For example, in a third-quarter 2018 study, Nielsen says cable dramas witnessed an overall 9% hike in viewing; broadcast sitcoms and reality shows were each around 8% more. Broadcast dramas (crime) added 5%.
The study focused on daily viewing over a typical month on live TV, DVRs and set-top-box video on-demand (VOD) from 312 programs in various genres. It also did the same for connected-device VOD (such as a Roku device), computer and mobile viewing to see which program types drove the most digital lift among different age demographics.
Sounds like good news.
Here’s more: All kinds of TV network programming -- which might skew to those 55+ -- are getting big results from young viewers.
But TV companies can be fuzzy when it comes to monetization of their premium video -- in terms of advertising and affiliate revenue. After all, there is ample competition to gain big marketplace share.
Hulu, owned by Walt Disney, Comcast and Time Warner, which runs plenty of TV network programs, is expected to see advertising revenue of $1.82 billion this year; $2.24 billion in 2020; and $2.7 billion in 2021, per eMarketer.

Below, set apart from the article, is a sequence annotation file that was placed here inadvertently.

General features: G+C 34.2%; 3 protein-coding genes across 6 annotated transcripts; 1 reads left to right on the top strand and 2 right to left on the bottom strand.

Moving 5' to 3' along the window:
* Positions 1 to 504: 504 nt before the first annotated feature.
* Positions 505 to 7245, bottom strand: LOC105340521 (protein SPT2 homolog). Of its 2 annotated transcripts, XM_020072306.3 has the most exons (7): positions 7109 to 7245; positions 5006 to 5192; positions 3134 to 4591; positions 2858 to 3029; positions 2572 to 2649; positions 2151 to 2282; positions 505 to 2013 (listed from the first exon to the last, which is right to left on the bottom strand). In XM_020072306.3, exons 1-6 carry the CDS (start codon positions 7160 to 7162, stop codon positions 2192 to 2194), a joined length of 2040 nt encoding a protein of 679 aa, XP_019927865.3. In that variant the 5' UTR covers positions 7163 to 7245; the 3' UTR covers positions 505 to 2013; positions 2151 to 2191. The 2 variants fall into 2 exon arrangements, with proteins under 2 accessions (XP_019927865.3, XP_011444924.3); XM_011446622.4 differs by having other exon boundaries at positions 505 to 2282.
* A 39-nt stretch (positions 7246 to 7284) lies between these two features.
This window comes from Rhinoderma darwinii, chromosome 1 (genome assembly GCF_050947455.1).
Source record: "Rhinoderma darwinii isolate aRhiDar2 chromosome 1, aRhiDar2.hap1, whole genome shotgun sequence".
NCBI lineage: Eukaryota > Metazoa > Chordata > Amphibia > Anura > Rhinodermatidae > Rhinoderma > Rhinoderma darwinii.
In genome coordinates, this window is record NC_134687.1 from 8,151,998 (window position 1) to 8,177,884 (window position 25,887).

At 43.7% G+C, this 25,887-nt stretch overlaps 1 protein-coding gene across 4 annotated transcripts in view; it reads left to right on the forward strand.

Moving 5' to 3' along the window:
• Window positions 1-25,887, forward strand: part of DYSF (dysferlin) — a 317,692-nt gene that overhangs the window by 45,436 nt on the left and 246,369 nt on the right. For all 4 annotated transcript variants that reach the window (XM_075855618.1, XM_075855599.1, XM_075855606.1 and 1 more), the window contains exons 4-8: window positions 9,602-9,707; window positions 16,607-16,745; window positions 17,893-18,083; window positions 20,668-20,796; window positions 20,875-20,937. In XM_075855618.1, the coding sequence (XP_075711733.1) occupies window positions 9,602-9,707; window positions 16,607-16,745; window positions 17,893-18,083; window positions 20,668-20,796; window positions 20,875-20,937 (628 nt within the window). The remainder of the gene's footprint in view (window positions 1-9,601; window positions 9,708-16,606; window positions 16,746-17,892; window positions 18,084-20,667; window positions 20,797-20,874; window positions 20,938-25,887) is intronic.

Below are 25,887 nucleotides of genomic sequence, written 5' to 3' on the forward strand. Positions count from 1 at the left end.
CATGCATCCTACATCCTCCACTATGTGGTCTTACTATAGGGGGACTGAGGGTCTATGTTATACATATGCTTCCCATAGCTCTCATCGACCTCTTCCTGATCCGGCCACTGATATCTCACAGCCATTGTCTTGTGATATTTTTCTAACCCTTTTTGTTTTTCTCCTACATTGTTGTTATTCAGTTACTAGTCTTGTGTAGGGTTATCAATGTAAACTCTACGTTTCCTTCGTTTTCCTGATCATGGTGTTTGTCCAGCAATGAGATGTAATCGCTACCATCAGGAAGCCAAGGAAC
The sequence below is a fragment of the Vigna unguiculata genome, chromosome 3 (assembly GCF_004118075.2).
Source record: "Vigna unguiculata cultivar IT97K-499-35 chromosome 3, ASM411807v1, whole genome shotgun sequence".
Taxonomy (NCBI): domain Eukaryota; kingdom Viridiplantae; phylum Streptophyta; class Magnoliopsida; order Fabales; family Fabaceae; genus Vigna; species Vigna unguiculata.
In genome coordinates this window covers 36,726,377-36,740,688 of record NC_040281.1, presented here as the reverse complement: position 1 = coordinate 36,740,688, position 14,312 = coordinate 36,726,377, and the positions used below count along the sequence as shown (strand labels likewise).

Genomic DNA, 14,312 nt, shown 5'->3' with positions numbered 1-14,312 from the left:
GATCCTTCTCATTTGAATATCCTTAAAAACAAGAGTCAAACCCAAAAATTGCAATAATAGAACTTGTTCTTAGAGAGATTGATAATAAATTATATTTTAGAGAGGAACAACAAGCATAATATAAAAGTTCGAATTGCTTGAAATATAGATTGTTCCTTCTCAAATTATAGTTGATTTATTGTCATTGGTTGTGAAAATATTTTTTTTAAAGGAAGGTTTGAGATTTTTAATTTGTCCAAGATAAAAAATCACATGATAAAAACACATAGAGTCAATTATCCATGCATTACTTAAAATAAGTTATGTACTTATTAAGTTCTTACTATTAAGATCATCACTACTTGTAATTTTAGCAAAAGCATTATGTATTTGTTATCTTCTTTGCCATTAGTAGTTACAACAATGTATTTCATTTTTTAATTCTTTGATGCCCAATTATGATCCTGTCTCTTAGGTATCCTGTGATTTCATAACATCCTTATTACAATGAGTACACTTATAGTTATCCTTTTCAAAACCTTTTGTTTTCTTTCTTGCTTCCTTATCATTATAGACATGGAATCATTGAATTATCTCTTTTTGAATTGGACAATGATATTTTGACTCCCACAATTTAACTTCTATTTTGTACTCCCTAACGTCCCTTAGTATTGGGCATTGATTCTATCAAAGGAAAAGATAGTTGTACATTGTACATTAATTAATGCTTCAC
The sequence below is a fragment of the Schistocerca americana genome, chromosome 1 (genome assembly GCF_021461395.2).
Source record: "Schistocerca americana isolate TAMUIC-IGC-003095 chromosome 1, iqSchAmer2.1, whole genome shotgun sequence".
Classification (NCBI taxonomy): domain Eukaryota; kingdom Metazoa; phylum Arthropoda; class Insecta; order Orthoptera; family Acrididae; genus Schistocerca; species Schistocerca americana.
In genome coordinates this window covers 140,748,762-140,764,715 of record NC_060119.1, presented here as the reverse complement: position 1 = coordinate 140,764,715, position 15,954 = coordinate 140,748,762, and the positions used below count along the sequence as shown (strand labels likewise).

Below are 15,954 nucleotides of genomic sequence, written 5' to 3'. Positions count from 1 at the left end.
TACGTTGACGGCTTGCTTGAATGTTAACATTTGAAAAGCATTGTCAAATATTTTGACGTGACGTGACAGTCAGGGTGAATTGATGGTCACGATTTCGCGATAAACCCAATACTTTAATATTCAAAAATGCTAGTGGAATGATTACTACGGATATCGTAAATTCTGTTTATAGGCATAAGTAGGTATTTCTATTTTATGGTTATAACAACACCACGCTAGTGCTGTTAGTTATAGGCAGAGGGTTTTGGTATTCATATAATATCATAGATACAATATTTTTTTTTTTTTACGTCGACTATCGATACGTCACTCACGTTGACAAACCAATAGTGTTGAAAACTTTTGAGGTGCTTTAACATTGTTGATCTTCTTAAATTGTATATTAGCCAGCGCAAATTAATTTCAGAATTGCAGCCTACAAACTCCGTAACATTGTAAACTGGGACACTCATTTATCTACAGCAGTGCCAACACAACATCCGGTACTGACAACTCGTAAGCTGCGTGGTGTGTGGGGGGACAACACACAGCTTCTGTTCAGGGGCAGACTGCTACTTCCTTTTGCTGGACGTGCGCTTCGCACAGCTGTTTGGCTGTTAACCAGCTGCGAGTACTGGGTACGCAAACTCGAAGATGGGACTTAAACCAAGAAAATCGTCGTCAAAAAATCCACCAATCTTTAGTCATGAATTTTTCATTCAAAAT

Yet all this becomes even cloudier when considering there no overall premium video measurement currency at work -- nothing to compare one show with another, let alone specific media ROI results for that programming.
Generally speaking, there only a few things media buyers and sellers agree on, such as Nielsen C3/C7 ratings, which measure the average commercial minutes in programs viewed live and time-shifted through video on demand or DVR playback.
Everyone might say they love premium video on digital platforms. By way of comparison, there is a lot of video crap on digital platforms. And who really wants to be associated with this?
Emotionally, we all get this. But what’s the real bottom line?